A. I dare to create an HEC experience that has not been seen before. The challenging theme motivates the culinary department to do our research and serve food that is genuinely sustainable. The products will integrate as many local ingredients as possible, and we are determined to source from purveyors that honor the same values as we do. I believe that knowing where the ingredients come from can truly transform the experience. Learning about the practices, processes, and techniques of the purveyors can broaden our perspectives for the food products that are often taken for granted. 

Pumpkin Cheesecake Muffins



  • 4 oz. cream cheese, softened

  • 1/2 cup powdered sugar


  • 1 1/2 cups flour

  • 1/2 teaspoon cinnamon

  • 1/2 teaspoon nutmeg

  • 1/2 teaspoon ground cloves

  • 1 1/2 teaspoon pumpkin pie spice

  • 1/2 teaspoon baking soda

  • 1/2 teaspoon salt

  • 2 eggs

  • 2/3 cup vegetable oil

  • 1 cup sugar

  • 1 cup pumpkin puree


  • 2 tablespoons granulated sugar

  • 2 tablespoons packed light brown sugar

  • 2 tablespoons flour

  • 2 tablespoons cold butter, cubed

  • 1/2 teaspoon cinnamon

  • 2 cups pecans


  1. Mix softened cream cheese and powdered sugar together until it's combined. Place in a piping bag and set aside

  2. OPTIONAL: over low heat reduce a can of pumpkin (15 oz) almost by half. (This is best done in a hotel pan in a deck oven at its lowest setting, stirring every so often for 2 to 4 hours)

  3. Toast the pecans in the oven. Cool and chop into medium to small pieces

  4. Mix all of the ingredients besides the nuts and butter together. Rub the butter into the dry ingredients until it just clumps together when squeezed in the palm of your hand. Toss in the pecans. Place in fridge until use.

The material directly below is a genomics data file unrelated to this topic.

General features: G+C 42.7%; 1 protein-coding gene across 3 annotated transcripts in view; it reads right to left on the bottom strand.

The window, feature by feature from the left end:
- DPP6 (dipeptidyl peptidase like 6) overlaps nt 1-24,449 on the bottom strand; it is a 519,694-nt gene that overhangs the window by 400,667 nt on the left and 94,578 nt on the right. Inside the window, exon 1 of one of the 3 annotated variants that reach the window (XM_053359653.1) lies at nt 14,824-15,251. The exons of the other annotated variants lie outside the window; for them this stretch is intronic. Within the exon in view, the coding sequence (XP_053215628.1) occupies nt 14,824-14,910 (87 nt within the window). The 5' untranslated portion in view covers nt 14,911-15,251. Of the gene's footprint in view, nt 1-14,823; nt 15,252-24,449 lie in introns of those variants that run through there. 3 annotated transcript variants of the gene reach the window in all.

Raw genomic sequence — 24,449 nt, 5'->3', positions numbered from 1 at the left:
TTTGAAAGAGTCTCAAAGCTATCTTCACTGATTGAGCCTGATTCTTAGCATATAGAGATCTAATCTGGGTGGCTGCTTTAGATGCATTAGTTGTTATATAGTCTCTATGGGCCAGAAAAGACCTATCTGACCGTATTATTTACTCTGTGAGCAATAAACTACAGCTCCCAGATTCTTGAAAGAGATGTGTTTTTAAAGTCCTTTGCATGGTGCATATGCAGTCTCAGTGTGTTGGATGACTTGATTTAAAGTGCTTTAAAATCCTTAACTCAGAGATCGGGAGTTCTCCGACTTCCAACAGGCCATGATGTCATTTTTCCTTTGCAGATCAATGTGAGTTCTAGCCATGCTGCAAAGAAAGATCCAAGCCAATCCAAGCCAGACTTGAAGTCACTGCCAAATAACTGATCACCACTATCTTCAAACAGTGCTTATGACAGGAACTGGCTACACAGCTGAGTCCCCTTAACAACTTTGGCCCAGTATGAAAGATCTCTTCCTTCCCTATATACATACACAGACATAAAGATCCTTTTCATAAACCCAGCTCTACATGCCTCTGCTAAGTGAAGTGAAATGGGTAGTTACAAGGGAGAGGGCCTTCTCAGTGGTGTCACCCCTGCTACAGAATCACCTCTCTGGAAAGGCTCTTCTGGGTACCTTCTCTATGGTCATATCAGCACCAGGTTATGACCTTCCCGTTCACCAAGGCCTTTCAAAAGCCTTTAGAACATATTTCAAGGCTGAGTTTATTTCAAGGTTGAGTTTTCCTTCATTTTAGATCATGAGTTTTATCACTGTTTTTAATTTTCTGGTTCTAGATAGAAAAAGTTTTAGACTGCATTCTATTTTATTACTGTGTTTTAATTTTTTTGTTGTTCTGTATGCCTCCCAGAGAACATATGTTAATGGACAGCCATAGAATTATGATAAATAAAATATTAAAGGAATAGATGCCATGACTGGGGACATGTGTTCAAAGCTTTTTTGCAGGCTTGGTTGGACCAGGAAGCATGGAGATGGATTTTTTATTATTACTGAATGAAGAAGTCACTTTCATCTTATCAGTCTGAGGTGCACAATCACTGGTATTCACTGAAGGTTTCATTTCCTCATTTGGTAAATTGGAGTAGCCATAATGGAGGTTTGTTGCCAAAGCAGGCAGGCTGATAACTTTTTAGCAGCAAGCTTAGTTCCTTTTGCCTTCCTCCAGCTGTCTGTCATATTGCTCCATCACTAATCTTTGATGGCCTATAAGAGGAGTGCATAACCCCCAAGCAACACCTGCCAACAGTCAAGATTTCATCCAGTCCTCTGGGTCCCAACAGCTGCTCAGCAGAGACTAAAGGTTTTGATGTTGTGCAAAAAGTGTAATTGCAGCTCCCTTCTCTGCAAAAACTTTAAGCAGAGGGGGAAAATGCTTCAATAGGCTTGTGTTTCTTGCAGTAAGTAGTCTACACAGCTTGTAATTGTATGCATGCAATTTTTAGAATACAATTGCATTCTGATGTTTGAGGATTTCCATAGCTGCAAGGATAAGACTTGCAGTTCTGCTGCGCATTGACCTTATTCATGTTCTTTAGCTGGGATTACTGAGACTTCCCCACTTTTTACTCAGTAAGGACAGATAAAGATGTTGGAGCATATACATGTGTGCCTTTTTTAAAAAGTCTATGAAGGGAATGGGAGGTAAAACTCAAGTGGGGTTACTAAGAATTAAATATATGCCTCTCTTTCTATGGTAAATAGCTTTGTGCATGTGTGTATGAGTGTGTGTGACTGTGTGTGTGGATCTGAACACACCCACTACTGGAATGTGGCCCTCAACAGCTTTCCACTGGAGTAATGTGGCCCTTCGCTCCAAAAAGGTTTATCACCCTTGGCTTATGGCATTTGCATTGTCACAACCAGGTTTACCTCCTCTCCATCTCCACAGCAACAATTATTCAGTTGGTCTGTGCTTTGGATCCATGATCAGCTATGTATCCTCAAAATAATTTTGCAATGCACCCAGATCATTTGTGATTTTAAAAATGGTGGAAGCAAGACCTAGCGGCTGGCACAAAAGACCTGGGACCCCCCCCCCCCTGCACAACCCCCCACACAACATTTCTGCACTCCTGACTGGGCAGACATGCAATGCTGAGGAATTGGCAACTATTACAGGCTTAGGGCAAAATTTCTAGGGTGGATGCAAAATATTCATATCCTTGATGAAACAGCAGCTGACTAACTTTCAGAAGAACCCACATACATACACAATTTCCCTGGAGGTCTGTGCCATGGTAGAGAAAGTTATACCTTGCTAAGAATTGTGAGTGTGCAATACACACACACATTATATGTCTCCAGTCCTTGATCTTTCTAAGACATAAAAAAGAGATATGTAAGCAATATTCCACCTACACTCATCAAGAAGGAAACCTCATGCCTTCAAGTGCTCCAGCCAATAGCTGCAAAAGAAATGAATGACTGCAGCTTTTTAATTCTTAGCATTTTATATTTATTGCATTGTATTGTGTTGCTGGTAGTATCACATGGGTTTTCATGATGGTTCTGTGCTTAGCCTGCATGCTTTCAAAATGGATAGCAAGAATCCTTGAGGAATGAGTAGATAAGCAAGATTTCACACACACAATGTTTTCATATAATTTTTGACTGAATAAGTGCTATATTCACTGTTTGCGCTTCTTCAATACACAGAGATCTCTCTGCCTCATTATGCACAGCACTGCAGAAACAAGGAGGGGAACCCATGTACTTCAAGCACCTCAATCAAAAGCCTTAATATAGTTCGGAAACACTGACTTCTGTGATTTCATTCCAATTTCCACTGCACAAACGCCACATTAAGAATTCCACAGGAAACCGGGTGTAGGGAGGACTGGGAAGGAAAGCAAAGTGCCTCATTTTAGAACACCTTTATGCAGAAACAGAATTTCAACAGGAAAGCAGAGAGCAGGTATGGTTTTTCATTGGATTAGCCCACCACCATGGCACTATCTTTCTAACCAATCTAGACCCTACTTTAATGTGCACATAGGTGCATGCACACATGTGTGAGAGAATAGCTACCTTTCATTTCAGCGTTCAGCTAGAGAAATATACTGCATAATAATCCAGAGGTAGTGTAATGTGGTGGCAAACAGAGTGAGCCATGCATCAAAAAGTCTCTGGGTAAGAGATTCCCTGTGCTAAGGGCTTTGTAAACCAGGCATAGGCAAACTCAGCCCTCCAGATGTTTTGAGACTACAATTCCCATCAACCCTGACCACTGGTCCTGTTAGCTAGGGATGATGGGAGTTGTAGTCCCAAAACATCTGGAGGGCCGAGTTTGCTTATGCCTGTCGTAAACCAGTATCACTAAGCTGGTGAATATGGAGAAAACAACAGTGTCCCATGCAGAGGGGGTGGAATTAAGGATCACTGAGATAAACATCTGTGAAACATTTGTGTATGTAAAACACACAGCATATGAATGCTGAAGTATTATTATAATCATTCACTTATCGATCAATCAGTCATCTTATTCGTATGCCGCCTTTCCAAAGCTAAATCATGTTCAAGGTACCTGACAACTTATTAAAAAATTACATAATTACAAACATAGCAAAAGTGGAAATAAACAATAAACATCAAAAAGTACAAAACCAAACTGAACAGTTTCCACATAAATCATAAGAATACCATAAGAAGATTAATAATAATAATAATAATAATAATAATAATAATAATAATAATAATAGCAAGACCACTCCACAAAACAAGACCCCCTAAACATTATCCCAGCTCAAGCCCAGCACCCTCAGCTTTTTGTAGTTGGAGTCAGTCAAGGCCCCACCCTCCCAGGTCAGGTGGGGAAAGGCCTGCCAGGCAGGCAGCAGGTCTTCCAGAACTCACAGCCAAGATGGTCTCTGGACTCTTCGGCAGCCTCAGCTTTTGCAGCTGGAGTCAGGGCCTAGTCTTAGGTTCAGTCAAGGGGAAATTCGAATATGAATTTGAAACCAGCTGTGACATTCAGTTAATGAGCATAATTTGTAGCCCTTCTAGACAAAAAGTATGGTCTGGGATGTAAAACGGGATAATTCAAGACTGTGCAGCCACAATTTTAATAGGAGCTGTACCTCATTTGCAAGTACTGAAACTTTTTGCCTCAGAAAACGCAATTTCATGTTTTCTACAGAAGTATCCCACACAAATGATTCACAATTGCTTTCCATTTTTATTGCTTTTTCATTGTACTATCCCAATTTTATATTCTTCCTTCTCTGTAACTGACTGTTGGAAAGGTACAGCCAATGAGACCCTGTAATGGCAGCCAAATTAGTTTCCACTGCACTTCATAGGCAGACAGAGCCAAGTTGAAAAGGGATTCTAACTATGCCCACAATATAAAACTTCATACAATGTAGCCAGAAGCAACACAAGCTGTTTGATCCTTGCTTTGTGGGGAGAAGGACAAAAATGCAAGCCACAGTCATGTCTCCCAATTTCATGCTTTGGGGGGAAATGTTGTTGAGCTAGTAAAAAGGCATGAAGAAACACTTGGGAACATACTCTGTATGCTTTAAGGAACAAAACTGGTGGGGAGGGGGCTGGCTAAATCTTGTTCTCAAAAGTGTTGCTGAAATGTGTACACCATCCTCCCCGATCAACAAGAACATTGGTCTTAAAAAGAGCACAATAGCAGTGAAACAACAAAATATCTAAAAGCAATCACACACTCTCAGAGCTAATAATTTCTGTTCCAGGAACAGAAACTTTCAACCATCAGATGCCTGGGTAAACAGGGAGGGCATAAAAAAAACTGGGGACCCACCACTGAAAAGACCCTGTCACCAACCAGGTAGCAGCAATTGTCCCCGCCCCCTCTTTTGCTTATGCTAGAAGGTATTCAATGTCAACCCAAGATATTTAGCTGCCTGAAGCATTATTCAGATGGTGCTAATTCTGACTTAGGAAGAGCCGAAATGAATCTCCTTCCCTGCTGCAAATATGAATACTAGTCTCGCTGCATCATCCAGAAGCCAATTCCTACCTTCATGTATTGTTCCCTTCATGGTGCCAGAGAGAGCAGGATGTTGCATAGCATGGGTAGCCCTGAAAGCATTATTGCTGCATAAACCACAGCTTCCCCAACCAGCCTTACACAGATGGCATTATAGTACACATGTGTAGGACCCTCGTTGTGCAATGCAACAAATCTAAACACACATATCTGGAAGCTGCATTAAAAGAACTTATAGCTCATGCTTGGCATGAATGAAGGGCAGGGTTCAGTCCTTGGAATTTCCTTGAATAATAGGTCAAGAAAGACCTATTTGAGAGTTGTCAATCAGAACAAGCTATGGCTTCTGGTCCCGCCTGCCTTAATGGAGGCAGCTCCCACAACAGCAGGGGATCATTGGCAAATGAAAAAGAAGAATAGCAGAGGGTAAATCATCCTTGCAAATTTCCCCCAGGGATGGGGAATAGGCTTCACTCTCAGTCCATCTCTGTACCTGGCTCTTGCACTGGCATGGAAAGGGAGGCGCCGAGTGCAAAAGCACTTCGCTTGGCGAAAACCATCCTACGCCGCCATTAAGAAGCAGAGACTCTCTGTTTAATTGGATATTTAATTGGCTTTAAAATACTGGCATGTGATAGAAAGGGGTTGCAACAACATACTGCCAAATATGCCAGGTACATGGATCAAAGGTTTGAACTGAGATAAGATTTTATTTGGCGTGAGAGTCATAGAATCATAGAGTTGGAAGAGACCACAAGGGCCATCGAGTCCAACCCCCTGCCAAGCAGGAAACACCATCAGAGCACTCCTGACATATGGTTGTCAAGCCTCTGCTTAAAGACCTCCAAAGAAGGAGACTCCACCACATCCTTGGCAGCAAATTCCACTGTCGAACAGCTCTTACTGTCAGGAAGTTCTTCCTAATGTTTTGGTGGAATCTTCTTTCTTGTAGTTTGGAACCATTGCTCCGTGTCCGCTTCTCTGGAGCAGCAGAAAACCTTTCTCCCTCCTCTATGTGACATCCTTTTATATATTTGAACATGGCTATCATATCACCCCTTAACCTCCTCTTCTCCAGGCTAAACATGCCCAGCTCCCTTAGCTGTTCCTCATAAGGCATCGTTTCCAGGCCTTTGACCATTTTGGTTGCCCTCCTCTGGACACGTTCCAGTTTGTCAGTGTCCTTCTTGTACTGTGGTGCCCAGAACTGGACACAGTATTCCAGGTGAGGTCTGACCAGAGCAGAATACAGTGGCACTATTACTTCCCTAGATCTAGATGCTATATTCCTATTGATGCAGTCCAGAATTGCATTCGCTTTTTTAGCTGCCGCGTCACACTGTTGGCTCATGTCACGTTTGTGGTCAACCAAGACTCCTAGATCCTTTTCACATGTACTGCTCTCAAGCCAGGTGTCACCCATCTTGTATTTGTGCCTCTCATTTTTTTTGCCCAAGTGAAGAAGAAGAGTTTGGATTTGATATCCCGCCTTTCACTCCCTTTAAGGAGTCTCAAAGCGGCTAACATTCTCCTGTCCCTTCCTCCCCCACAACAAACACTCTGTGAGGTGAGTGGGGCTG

5. Combine all of the dry ingredients (except the sugar) and set aside

  6. Combine all of the wet ingredients with the sugar and puree

  7. Add the dry ingredients to the wet ingredients

  8. Fill muffin cups 2/3 full. place the cream cheese in the center (do not push all the way down), cover with streusel

  9. Bake at 350 degrees F or 325 in a convection oven until the muffins spring back to the touch


Gala Beet Salad

Yield: 4 portions


2 red beets

2 golden beets

2 red beets

.5 cup creme fraiche

2 tbsp prepared horseradish

6 baby beets

2 cups of canola oil

4 oz smoked trout

1 tsp of dijon mustard

1/4 cup of orange juice

1 cup of canola oil

Salt to taste

1 head of Frissee

(Alternatively, 1 cup of arugula)


1. Boil the beets whole in salted water for 1 hour, or until tender.

2. Using two towels, carefully pull off the beet skin. Cool, slice into very thin rounds and place on a plate in a single layer.

3. Gently heat canola oil in small pot. Peel and very thinly slice the baby beets. Fry in oil to create delicious beet chips. Salt when out of oil. Set aside. 

4. Gently whisk the dijon and orange juice together. While constantly moving, slowly add 1 cup of canola oil to create the vinaigrette. Set aside.

5. Clean the head of frisee so only the yellow leaves remain. Set aside.

6. Combine the horseradish and creme fraiche. Set aside.

7. To finish, gently brush the beets on the plate with the vinegrette. Dress the frisee as well and then erratically arrange the leaves, beet chips and trout around the plate. Add dots of creme fraiche to finish.

Alternatively, remove the trout for a vegan dish. 


Apple Pie in a Glass

Combine in mason jar:

  • 3 teaspoons dark brown sugar

  • 2 cinnamon sticks

  • Dash of nutmeg

  • Splash of hot water

Shake vigorously until spices dissolve, add water as needed

Set aside

Combine in shaker:

  • 1 oz. spiced rum

  • 2 oz. apple juice

  • .5 oz. lemon juice

  • .75 oz. spiced sugar syrup

Shake vigorously with ice

Strain over scoop of vanilla ice cream in a rocks glass

Garnish with cinnamon stick